October 12, 2023
Mediation Under the Railway Labor Act--What does it mean for you?
Dear AMFA-Spirit Members:
After a year of unproductive negotiations with Spirit Airlines (Spirit), the Aircraft Mechanics Fraternal Association (AMFA) has requested that the National Mediation Board (NMB) appoint a federal mediator to oversee the bargaining process. The Company negotiators do not seem committed to the process of working toward a contract. In addition, they have shown no indication that continued direct negotiations would be productive, without the assistance of a federal mediator. It’s our opinion that the Spirit Negotiating Committee, especially its lead negotiator, have deliberately stalled negotiations in the hope that a possible merger with JetBlue could effect a change in union representation.
Their hope might be misplaced because in 2023, the Department of Justice (DOJ) sued to block the proposed merger on antitrust grounds, alleging that the proposed merger would eliminate about half of all ultra-low-cost seats in the industry. A trial on the merger is scheduled to begin later this year. Therefore, by requesting mediation, yet another federal agency will now have watchful eyes over Spirit’s conduct.
When these negotiations began, AMFA anticipated both parties would reach a tentative agreement within a reasonable timeframe, especially considering the high turnover of Aircraft Maintenance Technicians (AMTs) that Spirit was experiencing as a result of its substandard compensation and inequitable work rules. AMFA firmly believes Spirit realizes the serious trouble it has hiring and retaining skilled and experienced AMTs but has made a conscious decision to stall negotiations in hopes that its proposed merger with JetBlue occurs before a contract is reached. This type of gamesmanship with your careers is entirely unacceptable. Therefore, your Negotiating Committee decided it was necessary in your best interest of the membership to file for mediation. Simply put, Spirit has failed to participate in meaningful good-faith negotiations with their AMT-skilled professionals' certified bargaining representative.
An overview of what this means to you and how the mediation process works is provided below. It is essential to stay informed as we go through the mediation process and not let rumors be your source of information. Take the time to reach out to your Negotiating Committee Representatives and make sure your specific questions are answered. For a comprehensive review of the technical aspects of the mediation process, please visit the National Mediation Board’s website.
There you will be able to thoroughly research the airline's collective bargaining process, including mediation. In addition, several AMFA representatives have been through the NMB mediation process previously with other carriers and can share some of those experiences, which provide practical details beyond the technical outline of Railway Labor Act (RLA) negotiations found by visiting the link above.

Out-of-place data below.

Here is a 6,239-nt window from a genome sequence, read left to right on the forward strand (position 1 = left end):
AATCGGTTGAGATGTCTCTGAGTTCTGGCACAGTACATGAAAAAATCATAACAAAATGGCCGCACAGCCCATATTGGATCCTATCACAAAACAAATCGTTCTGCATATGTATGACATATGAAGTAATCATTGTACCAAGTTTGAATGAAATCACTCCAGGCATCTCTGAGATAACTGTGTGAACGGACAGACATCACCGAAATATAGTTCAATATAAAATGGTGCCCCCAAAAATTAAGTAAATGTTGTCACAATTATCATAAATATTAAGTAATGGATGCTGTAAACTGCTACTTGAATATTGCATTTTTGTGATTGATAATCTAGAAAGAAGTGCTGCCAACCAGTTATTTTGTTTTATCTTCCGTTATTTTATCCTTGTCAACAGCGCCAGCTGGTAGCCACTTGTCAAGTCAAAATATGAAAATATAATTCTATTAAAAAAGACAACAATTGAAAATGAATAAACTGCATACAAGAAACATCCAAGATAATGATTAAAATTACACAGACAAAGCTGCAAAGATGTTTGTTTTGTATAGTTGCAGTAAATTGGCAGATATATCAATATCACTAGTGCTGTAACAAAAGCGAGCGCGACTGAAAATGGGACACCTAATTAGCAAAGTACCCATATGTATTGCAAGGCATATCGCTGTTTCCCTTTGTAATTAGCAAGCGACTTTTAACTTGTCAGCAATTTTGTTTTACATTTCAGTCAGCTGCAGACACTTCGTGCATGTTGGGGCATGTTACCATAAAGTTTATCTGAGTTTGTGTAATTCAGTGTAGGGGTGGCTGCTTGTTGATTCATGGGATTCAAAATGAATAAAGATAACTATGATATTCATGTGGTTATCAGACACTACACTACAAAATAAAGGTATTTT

Mediators typically have previous background from either union or company labor relations in the airline industry. They use a variety of techniques to ensure parties are productive in their negotiations. The mediator will set the bargaining schedule and dictate the location for each negotiation session. They can help the groups find creative ways to break through on areas where they are stuck and work to help each side find a compromise that will bring the parties closer to a complete TA. It is important to point out that mediators cannot force either side to accept or agree to a proposal. Rather, they offer ideas and suggestions on ways the parties may bridge the gap between their respective positions.
In addition to, and separate from, the mediation process, AMFA stands ready to hold Spirit accountable if they threaten or intimidate our members away from performing their responsibilities as FAA-licensed AMTs. Compliance with maintenance manual procedures is imperative to maintain the highest level of safety expected of a licensed AMT. It is important to remember that your A&P license and public safety are priority number one. AMFA therefore pledges its unyielding adherence to these precepts for the advancement of public safety, aviation, and for the dignity of our craft. You, as Spirit’s AMTs, play a vital role in ensuring safe, reliable, and on-time operations for the flying public, flight crews, and the company.
You spoke loud and clear when you voted overwhelmingly to join AMFA. Your message was that Spirit had failed to recognize your hard work and dedication with industry-standard compensation, work rules, and benefits. In mediation, our members can expect Spirit negotiators to actually focus and stop playing games, as the mediator will ensure each side arrives to bargaining properly prepared to work on the designated articles and brings the appropriate stakeholders to the session to work the issues through to resolution.
Mediation is the logical next step under the RLA to assist us in reaching a Tentative Agreement worthy of your review and consideration. Remember that through your vote, you will get the final say on any tentatively agreed-upon contract. For now, please continue to stay focused on your job and continue delivering the outstanding, professional aircraft maintenance you are known for.
Government oversight in the form of NMB mediation is the first step in forcing Spirit to finally move forward in our negotiations. The days of Spirit negotiators showing up unprepared, disinterested, and disrespectful are over. And, as always, AMFA and its members will refrain from any strike activity or job action until the NMB releases us from mediation.
AMFA-Spirit Negotiating Committee